Feb 03 - The 3D printing boom has seen shares at Swedish firm Arcam surge over 500 percent in the last year. The company's one of just five listed companies in the world that makes 3D printers. But is the hype to be believed? Ivor Bennett reports
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It's a window into the future of manufacturing.
High energy electron beams melting metal powders into structures previously unattainable, even unthinkable.
To the rest of us, it's called 3D printing - a sector where, quite literally, sparks are flying.
SOUNDBITE (English) ISAK ELFSTRÖM, VICE PRESIDENT R&D, ARCAM, SAYING:
"I've been surprised there hasn't been such a large fuss about it earlier. We've been doing it for quite some time but it has been I think fairly unnoticed."
Isak Elfström is vice president of R&D at Swedish firm Arcam - one of just 5 listed companies in the world that MAKES 3D printers.
The huge, heavy, fridge-like blocks cost 1 million dollars each.
But despite the hefty price tag, orders have been flooding in.
Revenues grew 75 percent last year, swallowing up targets for both 2014 and 2015.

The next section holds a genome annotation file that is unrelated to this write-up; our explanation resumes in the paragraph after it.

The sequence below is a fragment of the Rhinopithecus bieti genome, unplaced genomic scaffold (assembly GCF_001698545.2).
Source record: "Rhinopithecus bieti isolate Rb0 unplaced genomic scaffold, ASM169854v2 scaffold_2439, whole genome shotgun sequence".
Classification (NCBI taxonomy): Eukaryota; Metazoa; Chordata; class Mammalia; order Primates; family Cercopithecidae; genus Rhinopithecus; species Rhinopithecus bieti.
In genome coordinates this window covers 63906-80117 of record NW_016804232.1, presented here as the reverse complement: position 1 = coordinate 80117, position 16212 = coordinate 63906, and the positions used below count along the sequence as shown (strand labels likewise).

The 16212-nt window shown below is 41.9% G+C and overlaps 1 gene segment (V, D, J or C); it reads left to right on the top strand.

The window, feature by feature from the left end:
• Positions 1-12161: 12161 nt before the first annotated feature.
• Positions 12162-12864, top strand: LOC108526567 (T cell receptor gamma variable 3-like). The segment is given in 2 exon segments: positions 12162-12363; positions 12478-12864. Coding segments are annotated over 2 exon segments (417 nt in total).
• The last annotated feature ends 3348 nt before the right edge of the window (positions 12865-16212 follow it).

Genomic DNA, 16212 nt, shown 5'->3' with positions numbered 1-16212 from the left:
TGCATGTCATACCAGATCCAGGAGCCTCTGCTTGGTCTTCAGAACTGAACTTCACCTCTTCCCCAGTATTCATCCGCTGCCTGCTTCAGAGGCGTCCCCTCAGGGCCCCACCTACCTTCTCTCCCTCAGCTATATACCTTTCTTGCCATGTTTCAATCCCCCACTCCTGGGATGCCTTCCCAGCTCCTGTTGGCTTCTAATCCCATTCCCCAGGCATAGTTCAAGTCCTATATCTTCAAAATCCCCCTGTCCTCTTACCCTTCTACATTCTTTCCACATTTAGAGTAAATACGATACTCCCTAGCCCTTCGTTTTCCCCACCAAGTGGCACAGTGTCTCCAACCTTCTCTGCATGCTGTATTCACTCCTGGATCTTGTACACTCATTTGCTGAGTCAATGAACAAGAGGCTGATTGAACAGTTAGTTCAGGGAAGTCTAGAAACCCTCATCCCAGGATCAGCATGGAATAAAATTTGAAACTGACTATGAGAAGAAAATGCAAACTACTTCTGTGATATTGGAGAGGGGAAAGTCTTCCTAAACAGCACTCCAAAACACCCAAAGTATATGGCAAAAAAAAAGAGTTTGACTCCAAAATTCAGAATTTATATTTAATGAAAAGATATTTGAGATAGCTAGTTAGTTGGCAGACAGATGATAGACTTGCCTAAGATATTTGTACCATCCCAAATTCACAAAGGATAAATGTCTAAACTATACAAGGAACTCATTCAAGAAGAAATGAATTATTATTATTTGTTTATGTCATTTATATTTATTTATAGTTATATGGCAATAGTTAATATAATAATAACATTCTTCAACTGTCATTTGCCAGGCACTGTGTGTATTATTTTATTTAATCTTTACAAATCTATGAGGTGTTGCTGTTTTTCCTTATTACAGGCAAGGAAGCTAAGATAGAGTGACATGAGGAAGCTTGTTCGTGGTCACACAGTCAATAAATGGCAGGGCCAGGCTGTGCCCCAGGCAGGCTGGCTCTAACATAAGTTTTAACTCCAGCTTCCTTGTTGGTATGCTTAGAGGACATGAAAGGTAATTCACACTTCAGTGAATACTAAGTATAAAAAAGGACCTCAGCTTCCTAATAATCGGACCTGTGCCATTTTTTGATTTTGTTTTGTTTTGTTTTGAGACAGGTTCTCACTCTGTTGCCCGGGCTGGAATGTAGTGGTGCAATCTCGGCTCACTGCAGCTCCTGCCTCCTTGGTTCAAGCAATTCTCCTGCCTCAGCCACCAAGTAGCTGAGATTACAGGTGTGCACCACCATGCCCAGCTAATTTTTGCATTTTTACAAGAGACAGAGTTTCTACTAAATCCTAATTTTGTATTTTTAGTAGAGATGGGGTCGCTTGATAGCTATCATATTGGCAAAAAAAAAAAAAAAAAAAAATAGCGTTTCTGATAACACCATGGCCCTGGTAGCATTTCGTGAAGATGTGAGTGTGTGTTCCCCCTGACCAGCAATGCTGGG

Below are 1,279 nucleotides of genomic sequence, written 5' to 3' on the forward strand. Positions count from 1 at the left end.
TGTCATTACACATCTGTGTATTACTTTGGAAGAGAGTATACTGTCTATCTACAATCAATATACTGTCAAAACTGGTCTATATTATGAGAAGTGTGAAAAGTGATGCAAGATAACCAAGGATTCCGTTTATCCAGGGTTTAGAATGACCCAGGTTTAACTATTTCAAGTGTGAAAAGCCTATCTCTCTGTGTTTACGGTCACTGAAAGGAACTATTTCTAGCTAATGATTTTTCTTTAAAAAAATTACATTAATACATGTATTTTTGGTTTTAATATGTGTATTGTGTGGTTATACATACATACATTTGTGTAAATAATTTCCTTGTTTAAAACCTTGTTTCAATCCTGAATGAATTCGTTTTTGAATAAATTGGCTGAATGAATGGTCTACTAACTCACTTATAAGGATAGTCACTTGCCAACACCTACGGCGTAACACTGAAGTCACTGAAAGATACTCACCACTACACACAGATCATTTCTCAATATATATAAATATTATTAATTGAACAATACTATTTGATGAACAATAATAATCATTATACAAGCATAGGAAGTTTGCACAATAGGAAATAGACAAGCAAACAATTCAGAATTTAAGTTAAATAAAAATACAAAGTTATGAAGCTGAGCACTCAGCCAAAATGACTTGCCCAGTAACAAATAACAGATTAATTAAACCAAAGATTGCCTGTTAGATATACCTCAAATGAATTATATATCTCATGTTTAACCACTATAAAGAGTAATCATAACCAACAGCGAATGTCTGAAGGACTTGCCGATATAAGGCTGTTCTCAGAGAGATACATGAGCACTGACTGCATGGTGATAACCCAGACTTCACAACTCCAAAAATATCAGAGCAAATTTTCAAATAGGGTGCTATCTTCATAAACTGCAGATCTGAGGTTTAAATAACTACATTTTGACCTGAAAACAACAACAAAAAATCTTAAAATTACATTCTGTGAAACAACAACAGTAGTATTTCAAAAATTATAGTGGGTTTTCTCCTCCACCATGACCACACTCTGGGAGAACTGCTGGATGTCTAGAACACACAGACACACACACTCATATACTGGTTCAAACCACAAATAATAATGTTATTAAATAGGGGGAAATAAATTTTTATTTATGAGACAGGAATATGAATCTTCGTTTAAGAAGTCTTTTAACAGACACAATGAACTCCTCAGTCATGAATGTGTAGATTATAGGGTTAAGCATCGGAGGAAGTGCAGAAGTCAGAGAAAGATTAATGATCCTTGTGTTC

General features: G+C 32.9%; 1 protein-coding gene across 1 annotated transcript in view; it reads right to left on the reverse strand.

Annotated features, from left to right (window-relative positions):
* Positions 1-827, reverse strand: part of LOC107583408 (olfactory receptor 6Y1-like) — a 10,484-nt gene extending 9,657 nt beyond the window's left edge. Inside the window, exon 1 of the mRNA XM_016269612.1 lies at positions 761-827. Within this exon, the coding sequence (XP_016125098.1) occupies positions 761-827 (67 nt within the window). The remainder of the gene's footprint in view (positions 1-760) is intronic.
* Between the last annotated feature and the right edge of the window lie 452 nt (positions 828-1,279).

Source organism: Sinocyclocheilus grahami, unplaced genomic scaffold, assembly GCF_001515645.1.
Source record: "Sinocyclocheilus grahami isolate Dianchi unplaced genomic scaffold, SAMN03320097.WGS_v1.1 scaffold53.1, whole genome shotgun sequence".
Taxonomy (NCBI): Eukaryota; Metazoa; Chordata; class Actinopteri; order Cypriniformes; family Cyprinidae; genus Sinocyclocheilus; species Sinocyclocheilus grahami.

The hype over 3D printing has also seen the company's share price go through the roof - soaring 530 percent in the past year.
SOUNDBITE (English) IVOR BENNETT, REUTERS REPORTER, SAYING:
"Arcam's success is down to these. Hip implants made from titanium powder. The company reckons its machines have produced 30-thousand already, accounting for 2 percent of the global market."
Arcam's customers also include Boeing, Airbus and NASA - the aerospace industry one of many licking its lips at the technology's potential.
The hype's because of this: a complete freedom of design, all at the push of a button.
The real benefit though could be what comes next, be it cheaper, lighter aircraft, or improved fuel consumption.
But according to Arcam CEO Magnus René, it's still a long way off.
SOUNDBITE (English) MAGNUS RENÉ, PRESIDENT & CEO, ARCAM, SAYING:
"Most of the industry are still focussing on the values they get when they use these systems for prototyping. But in order to fully develop the value of 3D printing you have to move into production."
General Electric is one of those moving into production.
recently announcing plans to make fuel nozzles via 3D printing.
But from jet engines to implants, ears to guns - the technology could have an impact across the board.
It's now just a question of when.
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